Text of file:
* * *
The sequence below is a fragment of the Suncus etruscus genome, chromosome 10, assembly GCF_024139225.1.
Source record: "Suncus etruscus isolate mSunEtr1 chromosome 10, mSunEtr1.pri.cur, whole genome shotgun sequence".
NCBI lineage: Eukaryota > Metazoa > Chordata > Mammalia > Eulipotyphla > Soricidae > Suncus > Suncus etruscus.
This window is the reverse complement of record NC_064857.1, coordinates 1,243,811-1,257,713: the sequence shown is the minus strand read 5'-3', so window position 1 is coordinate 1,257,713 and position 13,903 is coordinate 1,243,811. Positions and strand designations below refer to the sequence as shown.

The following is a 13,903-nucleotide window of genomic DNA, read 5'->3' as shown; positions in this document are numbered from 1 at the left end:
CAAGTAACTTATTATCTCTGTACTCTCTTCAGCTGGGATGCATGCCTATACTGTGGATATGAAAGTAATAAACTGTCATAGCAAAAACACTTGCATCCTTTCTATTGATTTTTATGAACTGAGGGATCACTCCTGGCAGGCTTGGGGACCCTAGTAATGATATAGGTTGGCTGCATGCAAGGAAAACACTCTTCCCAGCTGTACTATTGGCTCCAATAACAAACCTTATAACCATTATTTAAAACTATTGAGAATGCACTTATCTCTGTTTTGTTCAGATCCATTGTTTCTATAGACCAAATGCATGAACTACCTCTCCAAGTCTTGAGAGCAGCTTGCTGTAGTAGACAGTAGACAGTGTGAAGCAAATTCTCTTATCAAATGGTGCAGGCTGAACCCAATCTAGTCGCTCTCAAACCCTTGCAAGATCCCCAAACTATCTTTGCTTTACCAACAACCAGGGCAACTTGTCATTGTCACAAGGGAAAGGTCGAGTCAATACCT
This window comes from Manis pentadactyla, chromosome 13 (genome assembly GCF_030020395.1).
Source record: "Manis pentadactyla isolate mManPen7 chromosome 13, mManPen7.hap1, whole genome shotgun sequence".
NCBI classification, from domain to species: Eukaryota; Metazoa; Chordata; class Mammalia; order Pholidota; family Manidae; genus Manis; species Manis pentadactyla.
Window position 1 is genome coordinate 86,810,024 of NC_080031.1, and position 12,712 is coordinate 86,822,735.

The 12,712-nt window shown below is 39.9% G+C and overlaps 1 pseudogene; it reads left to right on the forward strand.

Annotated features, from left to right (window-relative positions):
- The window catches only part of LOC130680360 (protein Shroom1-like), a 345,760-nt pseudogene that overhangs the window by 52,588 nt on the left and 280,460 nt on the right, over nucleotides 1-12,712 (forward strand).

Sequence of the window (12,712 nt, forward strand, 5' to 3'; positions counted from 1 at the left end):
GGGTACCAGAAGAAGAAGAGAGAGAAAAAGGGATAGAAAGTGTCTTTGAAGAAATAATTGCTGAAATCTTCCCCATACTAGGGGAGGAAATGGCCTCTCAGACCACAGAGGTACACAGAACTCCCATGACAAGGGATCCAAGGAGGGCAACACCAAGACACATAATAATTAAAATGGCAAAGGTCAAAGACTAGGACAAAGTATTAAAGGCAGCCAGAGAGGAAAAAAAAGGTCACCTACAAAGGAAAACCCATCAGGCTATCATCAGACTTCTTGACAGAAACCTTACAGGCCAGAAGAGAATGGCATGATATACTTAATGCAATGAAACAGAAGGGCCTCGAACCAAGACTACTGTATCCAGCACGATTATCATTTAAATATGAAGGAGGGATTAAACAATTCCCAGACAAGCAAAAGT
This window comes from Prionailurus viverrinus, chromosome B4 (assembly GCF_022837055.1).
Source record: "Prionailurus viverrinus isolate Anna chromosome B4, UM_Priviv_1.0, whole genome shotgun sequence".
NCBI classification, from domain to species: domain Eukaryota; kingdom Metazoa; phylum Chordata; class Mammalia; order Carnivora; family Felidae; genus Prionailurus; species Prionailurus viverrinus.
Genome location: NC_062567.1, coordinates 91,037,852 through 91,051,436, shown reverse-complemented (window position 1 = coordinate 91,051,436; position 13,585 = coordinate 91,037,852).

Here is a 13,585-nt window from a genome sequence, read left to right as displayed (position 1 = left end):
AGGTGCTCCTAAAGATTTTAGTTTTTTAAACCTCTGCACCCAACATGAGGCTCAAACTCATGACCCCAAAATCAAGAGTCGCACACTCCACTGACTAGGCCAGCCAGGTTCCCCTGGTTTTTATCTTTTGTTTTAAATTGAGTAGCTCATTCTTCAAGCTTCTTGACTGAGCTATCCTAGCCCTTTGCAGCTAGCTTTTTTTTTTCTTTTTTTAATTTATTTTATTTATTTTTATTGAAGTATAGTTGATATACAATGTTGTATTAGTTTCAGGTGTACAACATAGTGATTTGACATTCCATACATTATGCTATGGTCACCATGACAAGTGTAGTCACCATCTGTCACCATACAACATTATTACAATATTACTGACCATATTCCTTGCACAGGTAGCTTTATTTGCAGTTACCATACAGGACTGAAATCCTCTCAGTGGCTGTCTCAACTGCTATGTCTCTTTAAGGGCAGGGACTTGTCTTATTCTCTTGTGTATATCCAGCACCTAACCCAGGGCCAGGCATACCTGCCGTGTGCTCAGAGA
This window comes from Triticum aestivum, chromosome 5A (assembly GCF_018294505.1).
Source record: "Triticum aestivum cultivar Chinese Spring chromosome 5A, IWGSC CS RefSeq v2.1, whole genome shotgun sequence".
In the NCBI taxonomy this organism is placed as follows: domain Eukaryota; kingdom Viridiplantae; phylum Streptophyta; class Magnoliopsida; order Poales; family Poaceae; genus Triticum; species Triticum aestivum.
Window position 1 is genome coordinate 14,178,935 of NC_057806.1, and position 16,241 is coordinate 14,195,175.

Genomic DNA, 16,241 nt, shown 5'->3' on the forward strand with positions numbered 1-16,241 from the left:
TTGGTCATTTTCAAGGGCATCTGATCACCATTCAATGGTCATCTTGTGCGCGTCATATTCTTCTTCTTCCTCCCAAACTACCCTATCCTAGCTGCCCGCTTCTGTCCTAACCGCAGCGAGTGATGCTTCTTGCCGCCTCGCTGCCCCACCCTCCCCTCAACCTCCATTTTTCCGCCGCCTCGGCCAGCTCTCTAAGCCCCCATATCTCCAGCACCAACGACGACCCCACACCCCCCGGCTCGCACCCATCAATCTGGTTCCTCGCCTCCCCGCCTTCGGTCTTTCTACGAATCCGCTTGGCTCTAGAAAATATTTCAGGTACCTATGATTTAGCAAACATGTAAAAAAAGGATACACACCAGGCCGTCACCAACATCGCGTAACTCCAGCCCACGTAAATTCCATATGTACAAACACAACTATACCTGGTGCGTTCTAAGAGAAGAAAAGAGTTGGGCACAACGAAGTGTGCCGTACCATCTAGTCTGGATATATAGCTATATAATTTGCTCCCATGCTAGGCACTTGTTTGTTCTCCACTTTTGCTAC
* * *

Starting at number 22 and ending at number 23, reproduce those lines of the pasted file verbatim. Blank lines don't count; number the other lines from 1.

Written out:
This window comes from Triticum aestivum, chromosome 5A (assembly GCF_018294505.1).
Source record: "Triticum aestivum cultivar Chinese Spring chromosome 5A, IWGSC CS RefSeq v2.1, whole genome shotgun sequence".